Archive: July 2007

1
Court of Claims Ruling Upheld – Contractor Entitled to Reimbursement from Government Under Unit Contract
2
Economic Loss Rule Remains Alive and Well in Texas
3
Massachusetts Building Code Does Not Render Either Engineer or Architect Liable for Unsafe Working Conditions on Owner’s Site
4
K&L Gates’ Arbitration World, Summer 2007

Court of Claims Ruling Upheld – Contractor Entitled to Reimbursement from Government Under Unit Contract

Harrison & Burrowes Bridge Constructors, Inc. v. New York, 839 N.Y.S.2d 854 (N.Y. App. Div. 2007)

The claimant filed suit in the Court of Claims seeking additional compensation for its rehabilitation and resurfacing of eight bridges under a unit-price contract with the State of New York.  The state offered several reasons for its refusal to pay the claimant for labor and materials supplied under the contract.

First, the contract required the state to pay the claimant for the total number of markers installed, including any markers damaged by traffic.  The state refused to pay for an additional 1,478 replacement markers installed by the claimant, arguing that the bid proposal, upon which the contract was based, only covered the installation of 868 markers.  Affirming the Court of Claims, the appellate court found that the state should pay for the additional 1,478 replacement markers.  Although the contract (which required the claimant to replace damaged markers) did not specify who would be obligated to pay for those markers, the court reasoned that the contract did not require the claimant to include the cost of replacing markers in its bid.

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Economic Loss Rule Remains Alive and Well in Texas

Pugh v. Gen. Terrazzo Supplies, Inc., 243 S.W.3d 84 (Tex. Ct. App. 2007), petition for review filed (Mar. 24, 2008)

In this case, the court affirmed a take-nothing summary judgment in favor of a materials supplier based on the economic loss rule.  Pugh arose out of a residential construction project involving an exterior insulated finishing system (“EIFS”).  After discovering alleged water damage to their home’s wood frame and interior wood flooring, the homeowners sued the masonry subcontractor and veneer supplier for negligence, “product liability (marketing defect),” and breach of the “implied warranties of good and workmanlike service and habitability.”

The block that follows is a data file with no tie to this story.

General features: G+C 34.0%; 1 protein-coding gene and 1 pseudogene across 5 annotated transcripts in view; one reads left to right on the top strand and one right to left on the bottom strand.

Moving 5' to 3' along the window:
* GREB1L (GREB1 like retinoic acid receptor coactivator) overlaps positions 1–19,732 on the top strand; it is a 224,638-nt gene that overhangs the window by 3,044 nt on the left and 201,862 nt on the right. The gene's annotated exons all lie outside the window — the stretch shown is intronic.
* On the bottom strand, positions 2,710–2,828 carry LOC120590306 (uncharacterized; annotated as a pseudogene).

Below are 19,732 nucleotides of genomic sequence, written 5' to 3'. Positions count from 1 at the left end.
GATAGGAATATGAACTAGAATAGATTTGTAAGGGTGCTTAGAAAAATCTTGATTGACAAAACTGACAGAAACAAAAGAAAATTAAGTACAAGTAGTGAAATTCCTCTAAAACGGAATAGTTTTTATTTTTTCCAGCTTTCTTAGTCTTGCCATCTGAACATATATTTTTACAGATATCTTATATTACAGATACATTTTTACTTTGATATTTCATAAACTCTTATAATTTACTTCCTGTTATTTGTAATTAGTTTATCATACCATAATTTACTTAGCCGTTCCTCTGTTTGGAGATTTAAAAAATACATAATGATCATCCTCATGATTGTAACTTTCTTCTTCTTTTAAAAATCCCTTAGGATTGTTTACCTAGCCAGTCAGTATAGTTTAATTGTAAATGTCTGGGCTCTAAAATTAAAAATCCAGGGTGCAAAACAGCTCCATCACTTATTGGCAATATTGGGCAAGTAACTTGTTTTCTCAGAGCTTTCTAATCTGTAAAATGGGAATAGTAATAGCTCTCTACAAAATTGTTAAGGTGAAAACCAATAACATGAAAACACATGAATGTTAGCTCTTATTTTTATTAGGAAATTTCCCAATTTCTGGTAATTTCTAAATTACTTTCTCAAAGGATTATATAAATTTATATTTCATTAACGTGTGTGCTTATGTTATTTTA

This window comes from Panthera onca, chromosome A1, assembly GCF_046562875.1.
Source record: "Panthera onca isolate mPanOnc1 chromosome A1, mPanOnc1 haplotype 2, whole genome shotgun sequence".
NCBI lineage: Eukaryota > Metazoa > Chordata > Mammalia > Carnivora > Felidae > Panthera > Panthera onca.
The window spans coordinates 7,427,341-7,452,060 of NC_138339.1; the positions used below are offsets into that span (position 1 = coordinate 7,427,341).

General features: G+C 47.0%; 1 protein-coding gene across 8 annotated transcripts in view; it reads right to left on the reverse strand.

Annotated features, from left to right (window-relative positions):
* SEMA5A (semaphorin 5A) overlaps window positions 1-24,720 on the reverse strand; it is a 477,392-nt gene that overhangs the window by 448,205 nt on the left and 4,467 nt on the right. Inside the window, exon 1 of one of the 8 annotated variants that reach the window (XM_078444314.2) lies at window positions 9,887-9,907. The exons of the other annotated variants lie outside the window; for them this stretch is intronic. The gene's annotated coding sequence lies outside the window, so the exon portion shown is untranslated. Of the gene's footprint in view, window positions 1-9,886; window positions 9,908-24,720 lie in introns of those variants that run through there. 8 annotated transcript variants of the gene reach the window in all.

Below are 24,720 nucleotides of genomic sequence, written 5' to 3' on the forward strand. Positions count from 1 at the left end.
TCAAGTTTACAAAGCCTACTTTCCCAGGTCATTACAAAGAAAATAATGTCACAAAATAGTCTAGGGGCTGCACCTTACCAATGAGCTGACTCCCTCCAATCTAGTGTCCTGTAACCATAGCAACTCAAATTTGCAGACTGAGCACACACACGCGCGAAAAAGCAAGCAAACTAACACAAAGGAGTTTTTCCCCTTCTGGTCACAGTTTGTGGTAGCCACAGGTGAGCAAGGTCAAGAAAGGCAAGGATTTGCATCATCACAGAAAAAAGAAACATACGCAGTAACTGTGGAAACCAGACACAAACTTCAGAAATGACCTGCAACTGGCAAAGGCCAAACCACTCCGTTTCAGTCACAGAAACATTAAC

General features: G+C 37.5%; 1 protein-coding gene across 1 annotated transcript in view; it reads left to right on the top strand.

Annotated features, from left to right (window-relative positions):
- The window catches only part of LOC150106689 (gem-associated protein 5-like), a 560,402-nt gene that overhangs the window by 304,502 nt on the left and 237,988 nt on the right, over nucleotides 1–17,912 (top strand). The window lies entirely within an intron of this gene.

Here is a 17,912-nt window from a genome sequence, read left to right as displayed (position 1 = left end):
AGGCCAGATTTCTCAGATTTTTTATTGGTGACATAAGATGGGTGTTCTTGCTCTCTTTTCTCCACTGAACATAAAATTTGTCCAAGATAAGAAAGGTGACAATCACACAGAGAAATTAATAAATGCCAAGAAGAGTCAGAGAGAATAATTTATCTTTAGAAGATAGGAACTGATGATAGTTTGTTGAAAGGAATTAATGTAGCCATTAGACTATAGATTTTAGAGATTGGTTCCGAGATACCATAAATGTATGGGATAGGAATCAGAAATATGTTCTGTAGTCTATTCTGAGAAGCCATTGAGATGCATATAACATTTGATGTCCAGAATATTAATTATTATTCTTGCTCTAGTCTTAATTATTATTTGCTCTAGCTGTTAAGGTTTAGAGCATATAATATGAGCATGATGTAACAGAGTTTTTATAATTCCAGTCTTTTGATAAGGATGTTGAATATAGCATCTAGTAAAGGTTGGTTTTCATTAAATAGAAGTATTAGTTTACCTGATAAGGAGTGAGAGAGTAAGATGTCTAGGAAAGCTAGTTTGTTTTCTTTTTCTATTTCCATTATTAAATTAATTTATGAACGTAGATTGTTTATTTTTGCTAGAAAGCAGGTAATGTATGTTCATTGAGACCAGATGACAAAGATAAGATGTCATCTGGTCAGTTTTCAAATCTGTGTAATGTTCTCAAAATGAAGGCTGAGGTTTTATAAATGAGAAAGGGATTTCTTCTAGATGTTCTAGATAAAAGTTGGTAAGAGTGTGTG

In a motion for summary judgment, the material supplier argued that the economic loss rule barred the homeowners’ claims for negligence and strict liability.

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Massachusetts Building Code Does Not Render Either Engineer or Architect Liable for Unsafe Working Conditions on Owner’s Site

Garcia v. Federics, 2007 WL 2367672 (Mass. Super. Ct. July 9, 2007)

In this case, the Superior Court granted a motion for summary judgment brought by the architect and engineer of a project on claims asserted by a construction worker injured on the job.  As grounds for its ruling, the court found that neither the contract between the owner and the construction company nor the contract for architect’s services assigned responsibility to the architect or engineer for safety issues on the project.  Thus, the court found that the architect and engineer did not have a contractual duty to protect the worker against unsafe working conditions. 

In reaching its decision, the court rejected plaintiff’s argument that the Massachusetts Building Code created a duty for the architect and engineer to control safety conditions.  Specifically, the court noted that the Massachusetts Building Code places the responsibility for the conditions of the building on the owner of the building rather than the architect or engineer.  Plaintiff’s additional claims also failed because he could not demonstrate a reasonable expectation of proving that the architect and the engineer had a duty of care to the worker.  The cross-claims by the owner failed because the architect and the engineer were not directly liable to the worker.

K&L Gates’ Arbitration World, Summer 2007

By K&L Gates attorneys Wing L. Cheung, Martha J. Dawson, Ira S. Kaufman, Ian Meredith, Sarah A. Munro, Glenn R. Reichardt, Thomas M. Reiter, Stephen A. Smith, Sarah Turpin and Tiffany Yeung.

Arbitration World highlights the significant developments and issues in international arbitration that matter to in-house counsel and company executives with responsibility for dispute resolution.

Welcome to the Fourth Edition of “Arbitration World,” a publication from K&L Gates’ Arbitration Group which aims to highlight significant developments and issues in international arbitration that matter to executives and in-house counsel with responsibility for dispute resolution.

In this edition we look back at the firm’s third annual London International Arbitration Seminar at the Mandarin Oriental Hotel in Knightsbridge in April and look forward to hosting a similar event in San Francisco on 4-5 October 2007 (details in the Forthcoming Events section on the back page).

We are pleased to include a guest contribution from Petter Tornquist of Setterwalls, the leading Swedish law firm, on the new rules of the Arbitration Institute of the Stockholm Chamber of Commerce.

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